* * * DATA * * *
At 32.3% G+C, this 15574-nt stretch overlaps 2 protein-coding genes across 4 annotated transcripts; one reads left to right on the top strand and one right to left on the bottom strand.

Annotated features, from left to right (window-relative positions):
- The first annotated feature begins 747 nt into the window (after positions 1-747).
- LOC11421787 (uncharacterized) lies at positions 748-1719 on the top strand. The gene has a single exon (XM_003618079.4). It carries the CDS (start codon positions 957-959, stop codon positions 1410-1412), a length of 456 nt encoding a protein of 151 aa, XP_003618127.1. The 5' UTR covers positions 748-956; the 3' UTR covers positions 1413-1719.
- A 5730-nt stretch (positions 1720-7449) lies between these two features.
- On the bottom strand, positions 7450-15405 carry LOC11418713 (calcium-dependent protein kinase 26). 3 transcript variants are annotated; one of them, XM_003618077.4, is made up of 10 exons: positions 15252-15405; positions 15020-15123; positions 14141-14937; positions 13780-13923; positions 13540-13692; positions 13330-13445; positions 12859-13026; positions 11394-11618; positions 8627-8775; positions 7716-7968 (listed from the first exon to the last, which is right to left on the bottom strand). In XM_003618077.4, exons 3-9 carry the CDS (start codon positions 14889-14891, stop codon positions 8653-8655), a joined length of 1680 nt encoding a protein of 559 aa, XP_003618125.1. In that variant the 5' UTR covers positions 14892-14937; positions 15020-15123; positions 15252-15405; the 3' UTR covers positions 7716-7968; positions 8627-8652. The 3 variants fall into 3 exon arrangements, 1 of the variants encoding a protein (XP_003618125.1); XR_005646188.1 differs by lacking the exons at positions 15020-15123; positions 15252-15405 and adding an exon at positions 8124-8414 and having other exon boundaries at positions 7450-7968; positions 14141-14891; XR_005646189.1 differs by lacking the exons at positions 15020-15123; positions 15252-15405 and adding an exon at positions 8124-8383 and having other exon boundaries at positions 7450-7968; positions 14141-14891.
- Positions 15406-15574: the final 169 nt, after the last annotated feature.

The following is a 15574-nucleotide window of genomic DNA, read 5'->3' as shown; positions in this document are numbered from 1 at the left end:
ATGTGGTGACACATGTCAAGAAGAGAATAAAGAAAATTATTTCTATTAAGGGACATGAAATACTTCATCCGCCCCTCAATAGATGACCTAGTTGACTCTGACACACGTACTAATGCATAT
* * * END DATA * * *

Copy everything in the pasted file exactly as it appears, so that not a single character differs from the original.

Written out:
At 32.3% G+C, this 15574-nt stretch overlaps 2 protein-coding genes across 4 annotated transcripts; one reads left to right on the top strand and one right to left on the bottom strand.

Annotated features, from left to right (window-relative positions):
- The first annotated feature begins 747 nt into the window (after positions 1-747).
- LOC11421787 (uncharacterized) lies at positions 748-1719 on the top strand. The gene has a single exon (XM_003618079.4). It carries the CDS (start codon positions 957-959, stop codon positions 1410-1412), a length of 456 nt encoding a protein of 151 aa, XP_003618127.1. The 5' UTR covers positions 748-956; the 3' UTR covers positions 1413-1719.
- A 5730-nt stretch (positions 1720-7449) lies between these two features.
- On the bottom strand, positions 7450-15405 carry LOC11418713 (calcium-dependent protein kinase 26). 3 transcript variants are annotated; one of them, XM_003618077.4, is made up of 10 exons: positions 15252-15405; positions 15020-15123; positions 14141-14937; positions 13780-13923; positions 13540-13692; positions 13330-13445; positions 12859-13026; positions 11394-11618; positions 8627-8775; positions 7716-7968 (listed from the first exon to the last, which is right to left on the bottom strand). In XM_003618077.4, exons 3-9 carry the CDS (start codon positions 14889-14891, stop codon positions 8653-8655), a joined length of 1680 nt encoding a protein of 559 aa, XP_003618125.1. In that variant the 5' UTR covers positions 14892-14937; positions 15020-15123; positions 15252-15405; the 3' UTR covers positions 7716-7968; positions 8627-8652. The 3 variants fall into 3 exon arrangements, 1 of the variants encoding a protein (XP_003618125.1); XR_005646188.1 differs by lacking the exons at positions 15020-15123; positions 15252-15405 and adding an exon at positions 8124-8414 and having other exon boundaries at positions 7450-7968; positions 14141-14891; XR_005646189.1 differs by lacking the exons at positions 15020-15123; positions 15252-15405 and adding an exon at positions 8124-8383 and having other exon boundaries at positions 7450-7968; positions 14141-14891.
- Positions 15406-15574: the final 169 nt, after the last annotated feature.

The following is a 15574-nucleotide window of genomic DNA, read 5'->3' as shown; positions in this document are numbered from 1 at the left end:
ATGTGGTGACACATGTCAAGAAGAGAATAAAGAAAATTATTTCTATTAAGGGACATGAAATACTTCATCCGCCCCTCAATAGATGACCTAGTTGACTCTGACACACGTACTAATGCATAT